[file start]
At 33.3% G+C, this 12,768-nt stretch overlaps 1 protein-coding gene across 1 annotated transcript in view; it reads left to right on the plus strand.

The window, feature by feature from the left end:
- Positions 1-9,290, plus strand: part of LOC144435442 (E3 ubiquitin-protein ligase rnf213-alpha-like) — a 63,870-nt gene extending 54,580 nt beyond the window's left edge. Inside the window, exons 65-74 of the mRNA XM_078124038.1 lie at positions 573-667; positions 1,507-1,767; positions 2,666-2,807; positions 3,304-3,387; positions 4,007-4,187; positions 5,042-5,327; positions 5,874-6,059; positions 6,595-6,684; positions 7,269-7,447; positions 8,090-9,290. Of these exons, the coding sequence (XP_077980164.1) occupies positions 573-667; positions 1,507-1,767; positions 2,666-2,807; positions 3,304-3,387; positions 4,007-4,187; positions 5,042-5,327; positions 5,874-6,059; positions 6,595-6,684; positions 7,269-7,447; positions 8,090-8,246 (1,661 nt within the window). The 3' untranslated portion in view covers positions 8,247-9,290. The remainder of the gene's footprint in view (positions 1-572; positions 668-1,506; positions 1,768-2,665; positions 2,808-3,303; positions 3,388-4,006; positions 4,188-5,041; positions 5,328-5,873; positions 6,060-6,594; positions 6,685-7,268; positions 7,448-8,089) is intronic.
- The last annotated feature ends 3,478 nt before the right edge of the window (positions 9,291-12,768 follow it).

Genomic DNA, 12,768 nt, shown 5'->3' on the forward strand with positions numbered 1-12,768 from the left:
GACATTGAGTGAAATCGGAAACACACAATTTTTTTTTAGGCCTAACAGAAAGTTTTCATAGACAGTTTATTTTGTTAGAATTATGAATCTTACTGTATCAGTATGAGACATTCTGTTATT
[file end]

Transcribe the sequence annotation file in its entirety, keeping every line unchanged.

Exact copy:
At 33.3% G+C, this 12,768-nt stretch overlaps 1 protein-coding gene across 1 annotated transcript in view; it reads left to right on the plus strand.

The window, feature by feature from the left end:
- Positions 1-9,290, plus strand: part of LOC144435442 (E3 ubiquitin-protein ligase rnf213-alpha-like) — a 63,870-nt gene extending 54,580 nt beyond the window's left edge. Inside the window, exons 65-74 of the mRNA XM_078124038.1 lie at positions 573-667; positions 1,507-1,767; positions 2,666-2,807; positions 3,304-3,387; positions 4,007-4,187; positions 5,042-5,327; positions 5,874-6,059; positions 6,595-6,684; positions 7,269-7,447; positions 8,090-9,290. Of these exons, the coding sequence (XP_077980164.1) occupies positions 573-667; positions 1,507-1,767; positions 2,666-2,807; positions 3,304-3,387; positions 4,007-4,187; positions 5,042-5,327; positions 5,874-6,059; positions 6,595-6,684; positions 7,269-7,447; positions 8,090-8,246 (1,661 nt within the window). The 3' untranslated portion in view covers positions 8,247-9,290. The remainder of the gene's footprint in view (positions 1-572; positions 668-1,506; positions 1,768-2,665; positions 2,808-3,303; positions 3,388-4,006; positions 4,188-5,041; positions 5,328-5,873; positions 6,060-6,594; positions 6,685-7,268; positions 7,448-8,089) is intronic.
- The last annotated feature ends 3,478 nt before the right edge of the window (positions 9,291-12,768 follow it).

Genomic DNA, 12,768 nt, shown 5'->3' on the forward strand with positions numbered 1-12,768 from the left:
GACATTGAGTGAAATCGGAAACACACAATTTTTTTTTAGGCCTAACAGAAAGTTTTCATAGACAGTTTATTTTGTTAGAATTATGAATCTTACTGTATCAGTATGAGACATTCTGTTATT